Your website probably has all sorts of things on it you want people to click on or do. You might want them to download something, sign up for your newsletter or press a “buy now” button. But how do you convince people to do these things?
The answer is strangely revealed in some new research about the use of towels in hotels.
In this study, researchers from the University of Luxembourg wanted to see if there was a way they could encourage people to use fewer towels in a bid to make the hotel more environmentally friendly.You will probably have seen notices in hotel rooms that say things like “If you wish to re-use this towel, please hang it up; if you want fresh towels, place towels in the bath”. However, it seems that such signs are not that encouraging – people notice them but still like fresh towels every day.
In the Luxembourg study, however, the researchers compared two different notices. One said “75% of people in this hotel re-use their towels” where the other said “75% of people who have stayed in this room re-use their towels”. Guests who stayed in the rooms with the room specific notice reused towels 40% more often, resulting a real drop in laundry bills for the hotel.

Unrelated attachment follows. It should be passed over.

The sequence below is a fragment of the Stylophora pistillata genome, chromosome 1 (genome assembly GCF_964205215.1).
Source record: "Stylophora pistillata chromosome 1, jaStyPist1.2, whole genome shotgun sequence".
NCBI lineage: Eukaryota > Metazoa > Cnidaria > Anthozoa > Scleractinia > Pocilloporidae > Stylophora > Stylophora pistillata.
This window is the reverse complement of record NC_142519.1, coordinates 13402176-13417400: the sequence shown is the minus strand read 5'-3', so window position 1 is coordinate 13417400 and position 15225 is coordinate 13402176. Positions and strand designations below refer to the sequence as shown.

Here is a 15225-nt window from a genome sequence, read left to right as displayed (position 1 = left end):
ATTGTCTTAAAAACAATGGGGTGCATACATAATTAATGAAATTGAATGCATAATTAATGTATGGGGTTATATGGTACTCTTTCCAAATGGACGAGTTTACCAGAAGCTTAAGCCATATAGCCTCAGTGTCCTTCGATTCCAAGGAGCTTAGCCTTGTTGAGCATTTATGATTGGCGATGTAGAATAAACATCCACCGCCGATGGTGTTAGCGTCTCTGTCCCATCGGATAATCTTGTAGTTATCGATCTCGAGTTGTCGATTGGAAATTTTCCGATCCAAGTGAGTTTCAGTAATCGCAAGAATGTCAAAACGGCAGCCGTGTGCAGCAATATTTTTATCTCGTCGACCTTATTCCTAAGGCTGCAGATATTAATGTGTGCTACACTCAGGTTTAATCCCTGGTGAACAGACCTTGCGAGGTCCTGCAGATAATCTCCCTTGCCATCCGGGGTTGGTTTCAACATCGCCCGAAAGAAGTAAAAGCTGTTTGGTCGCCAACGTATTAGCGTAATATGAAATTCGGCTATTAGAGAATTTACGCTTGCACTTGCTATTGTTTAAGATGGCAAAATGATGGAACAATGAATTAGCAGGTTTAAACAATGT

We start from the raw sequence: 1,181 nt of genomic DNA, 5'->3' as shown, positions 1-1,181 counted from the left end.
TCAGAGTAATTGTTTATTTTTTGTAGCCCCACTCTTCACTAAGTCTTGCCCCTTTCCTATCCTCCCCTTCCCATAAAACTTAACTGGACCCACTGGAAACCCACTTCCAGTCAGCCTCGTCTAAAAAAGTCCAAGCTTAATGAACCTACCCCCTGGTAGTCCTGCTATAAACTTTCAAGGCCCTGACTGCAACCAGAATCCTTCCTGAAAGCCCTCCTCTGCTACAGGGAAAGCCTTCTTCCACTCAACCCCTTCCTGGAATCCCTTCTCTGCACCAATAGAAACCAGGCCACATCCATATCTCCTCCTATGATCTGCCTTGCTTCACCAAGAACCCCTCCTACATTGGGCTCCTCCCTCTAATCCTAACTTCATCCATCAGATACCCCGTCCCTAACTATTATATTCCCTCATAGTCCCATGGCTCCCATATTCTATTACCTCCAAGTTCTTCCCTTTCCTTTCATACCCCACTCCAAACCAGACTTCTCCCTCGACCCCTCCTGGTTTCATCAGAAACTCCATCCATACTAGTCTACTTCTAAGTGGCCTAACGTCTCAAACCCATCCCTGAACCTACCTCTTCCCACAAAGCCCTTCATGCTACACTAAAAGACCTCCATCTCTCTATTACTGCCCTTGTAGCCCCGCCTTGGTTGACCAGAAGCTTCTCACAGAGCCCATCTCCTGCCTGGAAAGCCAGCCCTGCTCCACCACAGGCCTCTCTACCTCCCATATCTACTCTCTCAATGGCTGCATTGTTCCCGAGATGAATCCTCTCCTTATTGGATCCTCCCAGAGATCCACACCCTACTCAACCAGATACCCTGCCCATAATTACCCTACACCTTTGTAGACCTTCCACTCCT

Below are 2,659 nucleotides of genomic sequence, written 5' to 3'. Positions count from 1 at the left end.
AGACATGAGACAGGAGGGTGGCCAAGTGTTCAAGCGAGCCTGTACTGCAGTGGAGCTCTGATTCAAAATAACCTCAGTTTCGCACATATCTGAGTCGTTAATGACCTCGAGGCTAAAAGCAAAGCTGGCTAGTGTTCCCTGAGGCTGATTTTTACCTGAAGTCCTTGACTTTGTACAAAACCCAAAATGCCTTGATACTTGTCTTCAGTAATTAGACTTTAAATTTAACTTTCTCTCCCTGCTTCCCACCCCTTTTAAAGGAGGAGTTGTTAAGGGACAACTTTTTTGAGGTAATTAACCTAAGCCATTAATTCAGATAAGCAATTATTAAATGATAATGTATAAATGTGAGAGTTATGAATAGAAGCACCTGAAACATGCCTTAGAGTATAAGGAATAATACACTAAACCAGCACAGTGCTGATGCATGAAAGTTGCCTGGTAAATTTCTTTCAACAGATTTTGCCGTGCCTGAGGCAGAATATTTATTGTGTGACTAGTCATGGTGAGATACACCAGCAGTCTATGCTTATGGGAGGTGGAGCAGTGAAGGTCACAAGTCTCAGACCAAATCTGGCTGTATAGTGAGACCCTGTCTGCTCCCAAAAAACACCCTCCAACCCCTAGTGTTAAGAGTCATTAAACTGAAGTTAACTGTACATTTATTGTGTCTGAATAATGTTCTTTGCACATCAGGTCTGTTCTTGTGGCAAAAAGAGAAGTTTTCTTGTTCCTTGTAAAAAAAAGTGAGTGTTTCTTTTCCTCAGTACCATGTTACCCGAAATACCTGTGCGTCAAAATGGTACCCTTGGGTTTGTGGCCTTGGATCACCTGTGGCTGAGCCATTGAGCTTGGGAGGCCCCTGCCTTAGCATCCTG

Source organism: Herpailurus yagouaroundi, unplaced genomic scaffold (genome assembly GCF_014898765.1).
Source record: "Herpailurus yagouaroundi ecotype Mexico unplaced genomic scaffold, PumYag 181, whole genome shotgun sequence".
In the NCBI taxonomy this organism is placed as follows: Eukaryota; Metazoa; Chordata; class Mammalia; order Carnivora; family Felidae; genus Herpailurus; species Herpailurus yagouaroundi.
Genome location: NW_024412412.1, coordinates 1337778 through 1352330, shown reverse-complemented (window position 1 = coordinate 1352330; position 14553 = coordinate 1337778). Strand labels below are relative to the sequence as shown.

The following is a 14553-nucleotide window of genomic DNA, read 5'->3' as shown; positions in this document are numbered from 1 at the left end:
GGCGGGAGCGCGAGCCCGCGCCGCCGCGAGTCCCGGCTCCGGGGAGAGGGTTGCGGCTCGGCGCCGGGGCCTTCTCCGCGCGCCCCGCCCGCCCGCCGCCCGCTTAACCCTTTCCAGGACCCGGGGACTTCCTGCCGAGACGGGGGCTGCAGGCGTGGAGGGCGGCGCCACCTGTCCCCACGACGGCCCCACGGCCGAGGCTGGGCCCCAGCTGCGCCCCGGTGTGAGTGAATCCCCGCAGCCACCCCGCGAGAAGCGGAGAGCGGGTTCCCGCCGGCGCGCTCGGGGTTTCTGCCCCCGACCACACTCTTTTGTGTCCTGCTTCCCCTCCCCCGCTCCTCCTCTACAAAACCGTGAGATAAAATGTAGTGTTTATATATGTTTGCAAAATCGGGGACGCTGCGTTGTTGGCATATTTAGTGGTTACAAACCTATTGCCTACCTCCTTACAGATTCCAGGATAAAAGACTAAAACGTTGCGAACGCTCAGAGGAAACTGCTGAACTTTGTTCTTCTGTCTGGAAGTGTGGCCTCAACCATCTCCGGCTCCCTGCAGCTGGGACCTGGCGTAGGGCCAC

So what is the psychology of this? It is known as “provincial norming” – which basically means we tend to adopt the behaviours of the people closest to us, people who are in “our province”.
On your website this behavioural effect can be used to good impact. Instead of saying “you might also like these” when you refer people to another page, use your analytics data and say things like “64% of people who read this blog post, also went on to read this one”. Or on a sales page, something like “72% of people who bought this item also went on to buy this product too”.
In other words, rather than using generalised “people liked this”, be more specific to the actual page that people are on. This will lead to “provincial norming” kicking in and more people doing the things that you would like them to do.
Graham Jones is an Internet Psychologist who studies the way people use the online world, in particular how people engage with businesses. He uses this knowledge to help companies improve their online connections to their customers and potential customers and offers consultancy, workshops, masterclasses and webinars. He also speaks regularly at conferences and business events. Graham is an award-winning writer and the author of 32 books, several of which are about various aspects of the Internet. For more information connect with me on Google+